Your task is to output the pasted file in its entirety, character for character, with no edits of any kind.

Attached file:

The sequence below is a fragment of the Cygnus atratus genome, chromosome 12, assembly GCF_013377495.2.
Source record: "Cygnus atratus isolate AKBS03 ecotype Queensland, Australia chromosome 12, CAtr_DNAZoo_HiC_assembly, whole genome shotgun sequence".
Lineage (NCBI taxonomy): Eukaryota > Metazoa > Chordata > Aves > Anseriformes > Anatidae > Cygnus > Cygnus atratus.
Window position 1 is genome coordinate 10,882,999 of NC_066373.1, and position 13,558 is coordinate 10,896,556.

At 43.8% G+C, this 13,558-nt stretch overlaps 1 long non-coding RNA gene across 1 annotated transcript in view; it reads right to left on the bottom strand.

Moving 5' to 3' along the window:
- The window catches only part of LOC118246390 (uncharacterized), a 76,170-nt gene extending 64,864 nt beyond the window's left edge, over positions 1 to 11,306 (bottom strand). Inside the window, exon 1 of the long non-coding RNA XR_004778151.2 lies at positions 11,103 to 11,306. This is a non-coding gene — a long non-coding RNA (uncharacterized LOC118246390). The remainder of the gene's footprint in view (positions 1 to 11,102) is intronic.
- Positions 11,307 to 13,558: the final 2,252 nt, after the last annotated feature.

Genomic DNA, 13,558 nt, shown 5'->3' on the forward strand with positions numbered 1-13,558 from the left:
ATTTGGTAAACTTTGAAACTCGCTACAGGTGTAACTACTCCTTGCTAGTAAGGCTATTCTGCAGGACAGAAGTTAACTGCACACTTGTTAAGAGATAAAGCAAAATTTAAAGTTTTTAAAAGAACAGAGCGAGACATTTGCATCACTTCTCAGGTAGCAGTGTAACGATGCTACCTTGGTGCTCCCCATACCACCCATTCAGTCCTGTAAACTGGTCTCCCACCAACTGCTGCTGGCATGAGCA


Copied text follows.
The sequence below is a fragment of the Cygnus atratus genome, chromosome 12, assembly GCF_013377495.2.
Source record: "Cygnus atratus isolate AKBS03 ecotype Queensland, Australia chromosome 12, CAtr_DNAZoo_HiC_assembly, whole genome shotgun sequence".
Lineage (NCBI taxonomy): Eukaryota > Metazoa > Chordata > Aves > Anseriformes > Anatidae > Cygnus > Cygnus atratus.
Window position 1 is genome coordinate 10,882,999 of NC_066373.1, and position 13,558 is coordinate 10,896,556.

At 43.8% G+C, this 13,558-nt stretch overlaps 1 long non-coding RNA gene across 1 annotated transcript in view; it reads right to left on the bottom strand.

Moving 5' to 3' along the window:
- The window catches only part of LOC118246390 (uncharacterized), a 76,170-nt gene extending 64,864 nt beyond the window's left edge, over positions 1 to 11,306 (bottom strand). Inside the window, exon 1 of the long non-coding RNA XR_004778151.2 lies at positions 11,103 to 11,306. This is a non-coding gene — a long non-coding RNA (uncharacterized LOC118246390). The remainder of the gene's footprint in view (positions 1 to 11,102) is intronic.
- Positions 11,307 to 13,558: the final 2,252 nt, after the last annotated feature.

Genomic DNA, 13,558 nt, shown 5'->3' on the forward strand with positions numbered 1-13,558 from the left:
ATTTGGTAAACTTTGAAACTCGCTACAGGTGTAACTACTCCTTGCTAGTAAGGCTATTCTGCAGGACAGAAGTTAACTGCACACTTGTTAAGAGATAAAGCAAAATTTAAAGTTTTTAAAAGAACAGAGCGAGACATTTGCATCACTTCTCAGGTAGCAGTGTAACGATGCTACCTTGGTGCTCCCCATACCACCCATTCAGTCCTGTAAACTGGTCTCCCACCAACTGCTGCTGGCATGAGCA